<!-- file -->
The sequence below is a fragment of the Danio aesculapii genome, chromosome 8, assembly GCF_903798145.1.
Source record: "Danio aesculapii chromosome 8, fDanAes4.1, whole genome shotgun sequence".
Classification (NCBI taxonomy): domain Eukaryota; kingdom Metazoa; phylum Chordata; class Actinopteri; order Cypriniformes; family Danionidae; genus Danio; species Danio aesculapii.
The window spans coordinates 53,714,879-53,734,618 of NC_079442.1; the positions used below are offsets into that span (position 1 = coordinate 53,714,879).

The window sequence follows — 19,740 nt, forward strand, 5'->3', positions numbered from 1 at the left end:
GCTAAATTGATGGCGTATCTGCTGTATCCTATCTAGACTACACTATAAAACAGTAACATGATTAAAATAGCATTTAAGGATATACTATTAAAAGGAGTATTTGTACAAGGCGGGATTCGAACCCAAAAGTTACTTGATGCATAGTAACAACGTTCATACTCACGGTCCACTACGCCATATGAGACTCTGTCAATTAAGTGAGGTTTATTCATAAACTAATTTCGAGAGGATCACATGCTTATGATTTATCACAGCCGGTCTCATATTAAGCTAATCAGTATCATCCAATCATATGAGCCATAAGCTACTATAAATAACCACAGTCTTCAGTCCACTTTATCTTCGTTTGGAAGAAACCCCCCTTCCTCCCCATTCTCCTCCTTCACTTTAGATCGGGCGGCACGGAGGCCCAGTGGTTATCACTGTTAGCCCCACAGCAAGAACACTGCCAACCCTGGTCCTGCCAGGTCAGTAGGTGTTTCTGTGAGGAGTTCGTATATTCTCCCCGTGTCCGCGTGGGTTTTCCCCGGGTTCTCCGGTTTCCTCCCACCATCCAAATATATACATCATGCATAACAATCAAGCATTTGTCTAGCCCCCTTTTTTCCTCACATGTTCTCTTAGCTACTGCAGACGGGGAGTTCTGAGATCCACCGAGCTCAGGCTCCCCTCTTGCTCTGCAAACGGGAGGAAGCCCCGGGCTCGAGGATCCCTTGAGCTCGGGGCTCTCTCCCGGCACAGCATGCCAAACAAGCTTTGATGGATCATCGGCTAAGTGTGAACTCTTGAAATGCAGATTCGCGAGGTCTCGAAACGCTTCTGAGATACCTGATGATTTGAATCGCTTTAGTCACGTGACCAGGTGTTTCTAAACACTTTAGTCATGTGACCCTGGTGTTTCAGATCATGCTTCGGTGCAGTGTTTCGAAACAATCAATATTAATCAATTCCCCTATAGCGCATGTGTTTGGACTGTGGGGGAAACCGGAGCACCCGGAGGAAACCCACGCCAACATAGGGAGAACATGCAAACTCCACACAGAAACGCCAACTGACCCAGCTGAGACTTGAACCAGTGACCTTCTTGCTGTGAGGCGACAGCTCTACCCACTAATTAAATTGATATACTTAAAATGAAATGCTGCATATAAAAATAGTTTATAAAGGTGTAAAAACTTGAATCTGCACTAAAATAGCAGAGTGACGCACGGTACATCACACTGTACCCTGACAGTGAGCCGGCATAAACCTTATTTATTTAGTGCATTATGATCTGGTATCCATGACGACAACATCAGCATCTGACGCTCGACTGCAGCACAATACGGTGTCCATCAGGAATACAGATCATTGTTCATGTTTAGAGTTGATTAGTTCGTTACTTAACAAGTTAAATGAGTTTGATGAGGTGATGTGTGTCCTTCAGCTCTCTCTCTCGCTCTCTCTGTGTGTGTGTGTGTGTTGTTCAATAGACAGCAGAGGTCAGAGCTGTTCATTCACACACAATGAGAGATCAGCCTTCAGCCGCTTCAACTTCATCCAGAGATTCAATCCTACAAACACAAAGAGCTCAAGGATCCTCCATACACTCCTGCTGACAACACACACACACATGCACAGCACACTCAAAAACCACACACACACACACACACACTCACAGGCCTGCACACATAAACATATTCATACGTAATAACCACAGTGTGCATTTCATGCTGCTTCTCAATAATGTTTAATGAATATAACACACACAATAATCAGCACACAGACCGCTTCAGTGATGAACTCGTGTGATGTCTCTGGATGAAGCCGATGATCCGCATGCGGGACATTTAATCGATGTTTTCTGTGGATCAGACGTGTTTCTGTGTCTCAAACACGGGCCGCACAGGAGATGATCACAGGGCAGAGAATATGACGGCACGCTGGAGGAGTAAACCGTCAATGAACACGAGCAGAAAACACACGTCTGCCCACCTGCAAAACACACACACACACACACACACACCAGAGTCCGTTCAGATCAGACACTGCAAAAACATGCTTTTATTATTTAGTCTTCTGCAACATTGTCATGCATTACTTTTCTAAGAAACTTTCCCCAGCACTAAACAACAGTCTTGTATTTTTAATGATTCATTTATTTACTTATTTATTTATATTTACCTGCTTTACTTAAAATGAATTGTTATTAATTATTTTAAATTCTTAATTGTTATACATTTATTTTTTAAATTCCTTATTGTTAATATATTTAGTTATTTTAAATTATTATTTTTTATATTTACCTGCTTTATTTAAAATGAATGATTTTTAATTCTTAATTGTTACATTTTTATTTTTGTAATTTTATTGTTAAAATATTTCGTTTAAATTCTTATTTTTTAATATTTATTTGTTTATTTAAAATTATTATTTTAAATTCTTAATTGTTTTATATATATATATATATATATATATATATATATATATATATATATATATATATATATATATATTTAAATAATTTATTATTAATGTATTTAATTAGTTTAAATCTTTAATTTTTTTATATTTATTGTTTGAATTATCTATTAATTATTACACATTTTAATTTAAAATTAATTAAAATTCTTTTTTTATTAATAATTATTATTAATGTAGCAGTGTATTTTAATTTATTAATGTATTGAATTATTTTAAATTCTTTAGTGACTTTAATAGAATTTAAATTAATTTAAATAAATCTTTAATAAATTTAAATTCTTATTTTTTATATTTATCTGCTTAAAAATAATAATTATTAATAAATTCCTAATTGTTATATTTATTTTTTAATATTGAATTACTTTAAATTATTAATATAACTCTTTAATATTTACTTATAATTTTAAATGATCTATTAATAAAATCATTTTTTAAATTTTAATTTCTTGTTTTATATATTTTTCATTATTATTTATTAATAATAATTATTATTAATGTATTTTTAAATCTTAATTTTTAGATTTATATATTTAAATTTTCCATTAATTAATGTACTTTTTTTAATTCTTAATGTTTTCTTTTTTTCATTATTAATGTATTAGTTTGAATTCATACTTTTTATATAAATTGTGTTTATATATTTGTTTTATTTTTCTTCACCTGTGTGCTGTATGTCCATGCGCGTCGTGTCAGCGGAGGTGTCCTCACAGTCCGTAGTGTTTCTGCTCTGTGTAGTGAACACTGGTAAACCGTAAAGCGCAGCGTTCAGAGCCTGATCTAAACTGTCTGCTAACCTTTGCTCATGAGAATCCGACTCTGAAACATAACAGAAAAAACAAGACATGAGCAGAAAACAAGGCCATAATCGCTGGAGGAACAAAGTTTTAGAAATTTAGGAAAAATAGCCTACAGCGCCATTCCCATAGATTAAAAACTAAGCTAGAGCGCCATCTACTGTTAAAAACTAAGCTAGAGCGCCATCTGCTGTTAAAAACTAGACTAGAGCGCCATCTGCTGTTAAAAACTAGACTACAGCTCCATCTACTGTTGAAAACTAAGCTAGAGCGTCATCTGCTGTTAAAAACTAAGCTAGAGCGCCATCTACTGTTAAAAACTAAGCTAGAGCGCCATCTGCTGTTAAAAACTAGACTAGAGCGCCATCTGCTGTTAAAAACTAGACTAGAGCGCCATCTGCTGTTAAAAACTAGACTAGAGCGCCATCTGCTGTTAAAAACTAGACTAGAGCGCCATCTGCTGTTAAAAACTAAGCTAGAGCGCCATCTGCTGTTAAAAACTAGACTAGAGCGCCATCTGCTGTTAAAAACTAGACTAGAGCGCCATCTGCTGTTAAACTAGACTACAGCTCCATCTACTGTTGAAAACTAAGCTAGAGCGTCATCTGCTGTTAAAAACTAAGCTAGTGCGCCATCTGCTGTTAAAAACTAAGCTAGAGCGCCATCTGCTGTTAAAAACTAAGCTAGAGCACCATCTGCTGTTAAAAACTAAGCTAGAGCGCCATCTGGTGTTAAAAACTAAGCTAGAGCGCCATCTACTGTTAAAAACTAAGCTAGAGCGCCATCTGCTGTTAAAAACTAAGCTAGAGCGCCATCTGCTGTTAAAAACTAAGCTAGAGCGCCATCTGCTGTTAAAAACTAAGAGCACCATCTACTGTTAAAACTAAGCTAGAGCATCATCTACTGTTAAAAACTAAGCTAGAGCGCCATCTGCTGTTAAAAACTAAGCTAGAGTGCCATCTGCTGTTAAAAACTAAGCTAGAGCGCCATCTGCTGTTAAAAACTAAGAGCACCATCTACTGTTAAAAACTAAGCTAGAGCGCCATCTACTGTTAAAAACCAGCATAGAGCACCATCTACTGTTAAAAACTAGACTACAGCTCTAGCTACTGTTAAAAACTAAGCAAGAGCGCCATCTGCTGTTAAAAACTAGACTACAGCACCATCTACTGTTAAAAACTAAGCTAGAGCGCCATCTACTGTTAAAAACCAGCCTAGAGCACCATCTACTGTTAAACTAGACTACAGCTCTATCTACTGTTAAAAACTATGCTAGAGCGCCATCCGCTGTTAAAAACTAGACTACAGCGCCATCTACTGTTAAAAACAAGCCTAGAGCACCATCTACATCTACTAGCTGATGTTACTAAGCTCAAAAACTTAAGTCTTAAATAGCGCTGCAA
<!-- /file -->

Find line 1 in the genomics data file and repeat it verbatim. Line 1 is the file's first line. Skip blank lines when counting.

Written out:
The sequence below is a fragment of the Danio aesculapii genome, chromosome 8, assembly GCF_903798145.1.